Kia ora koutou
On 16/07/2009, at 12:07 PM, Julian Oliver wrote:
Disconnections are dumb, as are fines. That said
it's not the big bad
state that is entirely to blame here, nor media moguls.
Fighting the tide is dumb. Pretending there isn't
one is dumber.
So, rather than seeing vast sums of public and private
into fighting these abstract battles, artists would do well to learn
to re-position themselves within the realities of the economic,
technical and cultural context within which they expect to compete
and/or thrive. This is a reform that needs to happen at a peer level:
It's here that I think the government should be putting their energy. I
agree with you entirely, and think the government should play a role in
helping artists to restrategise their economic model in a way where you
don't fight the Internet but go with it. It is a case of adapt to how
the Internet works or die really. Sadly it looks like Birchville died ..
although if the album that appeared on bittorrent sites had been seeded
by the artists, with text on where people can go to purchase some cover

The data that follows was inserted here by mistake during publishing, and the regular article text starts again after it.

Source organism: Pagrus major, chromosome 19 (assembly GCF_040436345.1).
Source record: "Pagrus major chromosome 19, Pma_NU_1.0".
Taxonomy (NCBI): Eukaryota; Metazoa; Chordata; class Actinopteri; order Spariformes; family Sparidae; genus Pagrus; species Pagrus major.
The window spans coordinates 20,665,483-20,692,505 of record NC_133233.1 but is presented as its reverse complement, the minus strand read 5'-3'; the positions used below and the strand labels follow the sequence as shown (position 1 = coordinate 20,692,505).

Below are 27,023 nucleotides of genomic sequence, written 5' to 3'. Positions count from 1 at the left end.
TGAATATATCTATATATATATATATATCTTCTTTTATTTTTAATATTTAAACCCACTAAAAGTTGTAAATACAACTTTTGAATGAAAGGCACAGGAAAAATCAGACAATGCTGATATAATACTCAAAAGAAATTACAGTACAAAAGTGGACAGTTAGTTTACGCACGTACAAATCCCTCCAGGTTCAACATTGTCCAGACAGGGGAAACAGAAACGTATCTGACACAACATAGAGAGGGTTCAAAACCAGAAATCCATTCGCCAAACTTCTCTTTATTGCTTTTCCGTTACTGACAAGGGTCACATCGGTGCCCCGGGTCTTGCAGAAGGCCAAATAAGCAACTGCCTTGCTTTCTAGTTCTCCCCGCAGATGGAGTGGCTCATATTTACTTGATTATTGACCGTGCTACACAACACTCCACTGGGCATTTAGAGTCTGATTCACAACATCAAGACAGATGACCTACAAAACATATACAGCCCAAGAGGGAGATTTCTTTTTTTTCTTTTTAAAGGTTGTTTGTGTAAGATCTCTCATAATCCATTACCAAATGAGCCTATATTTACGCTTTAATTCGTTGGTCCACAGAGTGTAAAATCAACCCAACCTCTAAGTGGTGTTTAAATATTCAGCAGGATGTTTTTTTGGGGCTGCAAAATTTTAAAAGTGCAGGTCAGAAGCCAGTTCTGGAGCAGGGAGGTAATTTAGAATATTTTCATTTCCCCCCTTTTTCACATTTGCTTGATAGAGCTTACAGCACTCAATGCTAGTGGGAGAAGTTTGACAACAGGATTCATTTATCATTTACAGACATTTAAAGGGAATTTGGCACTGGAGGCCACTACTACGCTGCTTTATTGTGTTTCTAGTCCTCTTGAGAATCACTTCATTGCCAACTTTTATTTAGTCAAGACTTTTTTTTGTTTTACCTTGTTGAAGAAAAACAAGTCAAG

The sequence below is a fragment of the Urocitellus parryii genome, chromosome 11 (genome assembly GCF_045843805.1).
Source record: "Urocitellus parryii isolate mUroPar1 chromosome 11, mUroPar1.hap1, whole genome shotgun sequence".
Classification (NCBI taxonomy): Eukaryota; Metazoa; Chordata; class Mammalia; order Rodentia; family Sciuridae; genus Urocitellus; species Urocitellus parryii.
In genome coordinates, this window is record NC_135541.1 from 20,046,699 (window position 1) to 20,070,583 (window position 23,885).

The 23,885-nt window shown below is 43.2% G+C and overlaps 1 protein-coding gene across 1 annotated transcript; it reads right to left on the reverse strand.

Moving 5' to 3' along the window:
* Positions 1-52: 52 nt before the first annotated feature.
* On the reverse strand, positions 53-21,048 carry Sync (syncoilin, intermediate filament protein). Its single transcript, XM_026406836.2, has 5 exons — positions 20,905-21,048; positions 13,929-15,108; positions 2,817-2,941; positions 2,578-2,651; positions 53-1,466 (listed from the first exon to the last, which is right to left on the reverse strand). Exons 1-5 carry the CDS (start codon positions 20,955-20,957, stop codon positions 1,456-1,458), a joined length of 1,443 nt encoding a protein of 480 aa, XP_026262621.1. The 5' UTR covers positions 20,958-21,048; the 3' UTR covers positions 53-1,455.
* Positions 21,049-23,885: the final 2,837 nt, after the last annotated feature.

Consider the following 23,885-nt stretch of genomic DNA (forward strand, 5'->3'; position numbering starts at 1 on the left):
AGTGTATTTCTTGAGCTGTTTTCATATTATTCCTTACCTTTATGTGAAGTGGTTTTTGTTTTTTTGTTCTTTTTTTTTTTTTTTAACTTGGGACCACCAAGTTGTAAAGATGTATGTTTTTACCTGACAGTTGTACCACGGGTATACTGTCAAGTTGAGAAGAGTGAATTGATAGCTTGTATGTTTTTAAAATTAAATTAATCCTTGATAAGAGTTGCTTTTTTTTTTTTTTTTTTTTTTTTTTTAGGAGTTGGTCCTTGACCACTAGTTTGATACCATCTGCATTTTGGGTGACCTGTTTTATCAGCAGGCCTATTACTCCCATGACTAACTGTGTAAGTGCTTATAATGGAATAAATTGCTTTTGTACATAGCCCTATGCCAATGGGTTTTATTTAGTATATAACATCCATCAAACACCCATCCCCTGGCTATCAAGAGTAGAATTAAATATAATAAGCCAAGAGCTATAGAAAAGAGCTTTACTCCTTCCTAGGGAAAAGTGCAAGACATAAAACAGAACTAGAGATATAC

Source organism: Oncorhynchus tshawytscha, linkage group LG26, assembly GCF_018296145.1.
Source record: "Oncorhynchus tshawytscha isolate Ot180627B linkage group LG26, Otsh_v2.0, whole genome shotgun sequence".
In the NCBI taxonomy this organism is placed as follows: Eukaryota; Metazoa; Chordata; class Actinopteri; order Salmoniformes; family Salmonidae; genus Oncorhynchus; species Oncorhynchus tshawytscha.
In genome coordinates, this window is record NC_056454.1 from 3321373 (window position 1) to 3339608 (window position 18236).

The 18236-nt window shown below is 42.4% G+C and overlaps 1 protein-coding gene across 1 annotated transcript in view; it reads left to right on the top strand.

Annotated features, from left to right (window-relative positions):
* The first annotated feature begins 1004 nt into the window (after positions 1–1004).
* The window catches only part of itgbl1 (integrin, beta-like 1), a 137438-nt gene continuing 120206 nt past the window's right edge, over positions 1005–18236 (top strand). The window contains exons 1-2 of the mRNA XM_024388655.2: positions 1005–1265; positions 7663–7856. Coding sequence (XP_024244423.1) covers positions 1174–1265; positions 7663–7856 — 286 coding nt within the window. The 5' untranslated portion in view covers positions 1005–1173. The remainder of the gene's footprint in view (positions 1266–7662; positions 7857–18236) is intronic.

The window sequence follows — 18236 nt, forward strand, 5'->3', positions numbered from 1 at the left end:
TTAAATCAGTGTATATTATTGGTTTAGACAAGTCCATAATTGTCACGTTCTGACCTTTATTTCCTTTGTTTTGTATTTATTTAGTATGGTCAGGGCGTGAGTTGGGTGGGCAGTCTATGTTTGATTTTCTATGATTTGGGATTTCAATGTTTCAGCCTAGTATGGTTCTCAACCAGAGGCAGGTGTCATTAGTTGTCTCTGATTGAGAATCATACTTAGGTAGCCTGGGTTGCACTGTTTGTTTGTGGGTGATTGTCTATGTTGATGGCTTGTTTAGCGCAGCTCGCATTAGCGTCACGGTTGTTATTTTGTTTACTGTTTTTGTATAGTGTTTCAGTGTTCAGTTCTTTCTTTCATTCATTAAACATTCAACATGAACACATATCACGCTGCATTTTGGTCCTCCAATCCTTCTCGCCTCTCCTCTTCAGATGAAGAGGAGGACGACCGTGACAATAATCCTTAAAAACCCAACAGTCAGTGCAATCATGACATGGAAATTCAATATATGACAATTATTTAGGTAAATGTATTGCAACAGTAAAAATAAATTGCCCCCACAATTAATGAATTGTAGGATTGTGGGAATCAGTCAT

art (always lacking from digital), gig guide, even donate anonymously,
maybe it wouldn't be such a sorry story. Radical, scary, all of the
above, but it's reality and there's nothing artists can do to stop it.
Adapt or die people. Government should be doing more to help us work out
ways to adapt. It should do this rather than scamper around with cutting
internet blab which is a transparently ugly non-solution.
A small island nation in the far corner of the map really should be
looking to turning these technologies to their advantage rather than
fighting them. It's kind of ridiculous that here we're faced with the
best, easiest and cheapest medium available to create exposure to New
Zealand art, and the government is trying to work out how best to stop
this from happening. If they truly care about artists then they should
be coming up with strategies for guiding us to adapt to this digital
world. A government that leads should really be coming up with creative
ways to leverage that inherent wonderfulness of the Internet to
share/trade/expose in a way that our artists can thrive. Teach us how
John Key! I will be your willing tutor! It should probably also just
acknowledge that you can't ultimately stop this from taking place, but
you need to work in with it instead, help artists work out how to
monetise this, and prepare for some artists to die as a consequence of
not being able to/willing to find a path of adaptation.
This is pretty important.